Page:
photo by Eyeh8flesh/Flickr Creative Commons License.
Hear this: A deep, repeating synthpop bassline, interrupted by the occasional stuttering arpeggiation; a multi-processed and thoroughly filtered vocal track, occasionally chopped up so as to assimilate the human element into the electronic formula; and then, the chorus: a pulsing, relentless kick-drum interchange (130 bpm, give or take) with a now elevated and distorted bassline, the repetition of six words, and a lazy guitar riff.
If you can guess which pop song crafted in the last few years this description refers to, you’re probably Scott Storch and you composed it in 10 minutes for $50,000.
While the media fumbled over the factors contributing to the 2000s decline of music industry giants, A&R types fled from the sober-zones of computers, radios, and TV sets and rediscovered their core consumers: drunk people at the clubs and in the bars – party people with no patience or understanding for the traditional album format. The single was the name of the game, but the single had to be hot shit and there had to be a follow-up when listeners tired of the first go-around. Looking at albums like Britney Spear’s 1999 …Baby One More Time, which was about 80% filler and 20% pop gold, it’s hard to imagine that as a viable model in today’s market.
This creeping recovery of mainstream music wears its strategy on its sleeve, pumping out two models over the past six or so years: saccharine, almost moribund pop-rap like Eminem and Royce Da 5’9”’s “Lighters” and techno-rap party anthems like Pitbull, Ne-yo, and Afrojack’s “Give Me Everything”. In the middle of these two mood setters are songs like Katy Perry’s sentimental party anthems “I’m on the Edge” and “Firework,” which seem to have both been crafted with an end-of-the-night slot in mind, and Miley Cyrus’ “Party in the U.S.A.,” a song that’s about as self-referential and definitive of the pop era as Britney Spears’ “Toxic” in 2003, whose formula propelled pop back into the clubs after a dry spell in the early part of the decade.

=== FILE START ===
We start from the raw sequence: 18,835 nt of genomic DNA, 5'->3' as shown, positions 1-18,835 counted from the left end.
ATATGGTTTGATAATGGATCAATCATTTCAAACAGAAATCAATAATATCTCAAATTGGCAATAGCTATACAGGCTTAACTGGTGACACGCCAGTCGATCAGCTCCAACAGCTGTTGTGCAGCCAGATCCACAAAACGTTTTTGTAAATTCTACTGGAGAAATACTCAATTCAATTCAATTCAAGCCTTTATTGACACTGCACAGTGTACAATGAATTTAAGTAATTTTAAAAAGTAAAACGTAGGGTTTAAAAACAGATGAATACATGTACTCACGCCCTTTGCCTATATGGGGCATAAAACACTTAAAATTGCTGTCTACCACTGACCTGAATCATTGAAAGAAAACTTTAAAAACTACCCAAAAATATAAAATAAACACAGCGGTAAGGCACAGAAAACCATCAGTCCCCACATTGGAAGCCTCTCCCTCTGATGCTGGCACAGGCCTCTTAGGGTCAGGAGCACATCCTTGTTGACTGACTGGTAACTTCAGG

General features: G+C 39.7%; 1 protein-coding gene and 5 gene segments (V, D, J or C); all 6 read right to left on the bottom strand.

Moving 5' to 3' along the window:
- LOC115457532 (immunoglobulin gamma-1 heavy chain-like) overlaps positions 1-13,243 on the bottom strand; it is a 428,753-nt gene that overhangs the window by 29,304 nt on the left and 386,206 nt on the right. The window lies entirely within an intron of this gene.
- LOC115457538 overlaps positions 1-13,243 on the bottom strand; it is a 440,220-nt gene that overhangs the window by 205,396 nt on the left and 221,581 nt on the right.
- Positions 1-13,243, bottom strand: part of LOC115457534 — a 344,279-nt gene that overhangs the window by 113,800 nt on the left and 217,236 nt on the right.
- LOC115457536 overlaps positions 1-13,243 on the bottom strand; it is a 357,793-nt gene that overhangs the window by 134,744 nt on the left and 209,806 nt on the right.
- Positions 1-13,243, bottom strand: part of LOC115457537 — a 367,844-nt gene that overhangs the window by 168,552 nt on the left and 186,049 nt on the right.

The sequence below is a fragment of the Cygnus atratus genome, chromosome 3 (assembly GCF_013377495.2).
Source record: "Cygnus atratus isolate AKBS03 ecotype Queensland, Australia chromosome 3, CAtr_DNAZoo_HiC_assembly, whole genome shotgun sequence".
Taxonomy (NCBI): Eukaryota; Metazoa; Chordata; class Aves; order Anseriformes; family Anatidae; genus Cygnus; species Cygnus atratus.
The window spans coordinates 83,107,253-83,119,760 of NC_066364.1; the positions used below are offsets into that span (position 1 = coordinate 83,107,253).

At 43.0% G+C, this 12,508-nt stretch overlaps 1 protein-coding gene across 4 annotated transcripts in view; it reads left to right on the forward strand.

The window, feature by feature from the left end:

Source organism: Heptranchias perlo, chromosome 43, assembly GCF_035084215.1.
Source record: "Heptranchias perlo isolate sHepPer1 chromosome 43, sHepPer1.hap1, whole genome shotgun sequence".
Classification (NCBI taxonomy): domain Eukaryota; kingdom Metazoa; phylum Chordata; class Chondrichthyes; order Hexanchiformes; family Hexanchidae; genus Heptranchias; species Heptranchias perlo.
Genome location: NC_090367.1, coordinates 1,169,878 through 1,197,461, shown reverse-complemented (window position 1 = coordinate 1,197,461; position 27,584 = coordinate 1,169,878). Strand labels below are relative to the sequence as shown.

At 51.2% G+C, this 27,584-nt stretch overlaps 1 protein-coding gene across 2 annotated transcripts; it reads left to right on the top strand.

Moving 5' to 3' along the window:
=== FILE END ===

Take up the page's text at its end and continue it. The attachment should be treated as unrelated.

In the song crafted by Dr. Luke (a 20 time Billboard #1 hit maker) Cyrus, who has been handled much better than her Disney-turned-pop star predecessor, hears one of Spears’ songs and immediately sheds any anxiety felt from her introduction into the lion’s den of Hollywood super stardom. That the song was powerful enough to eclipse all the other connections Cyrus might have made in hearing Britney Spears shows the inimitable force of the modern party anthem as well as the lack of importance these pop performers actually have in what’s blaring out of night clubs.
This era of party anthem music, where direct references to partying, weekends, and getting black out with your breasts out as subjects for song material has been a long time coming. Along with Journey’s return to pop-consciousness, which made every kid born after its initial relevance feel somehow at home in the 80s, R. Kelly played around in the club, 50 Cent poppified Biggie Smalls, and rap music realized certain non-believers were more inclined to listen up as long as nothing too thoughtful was present in the subject matter.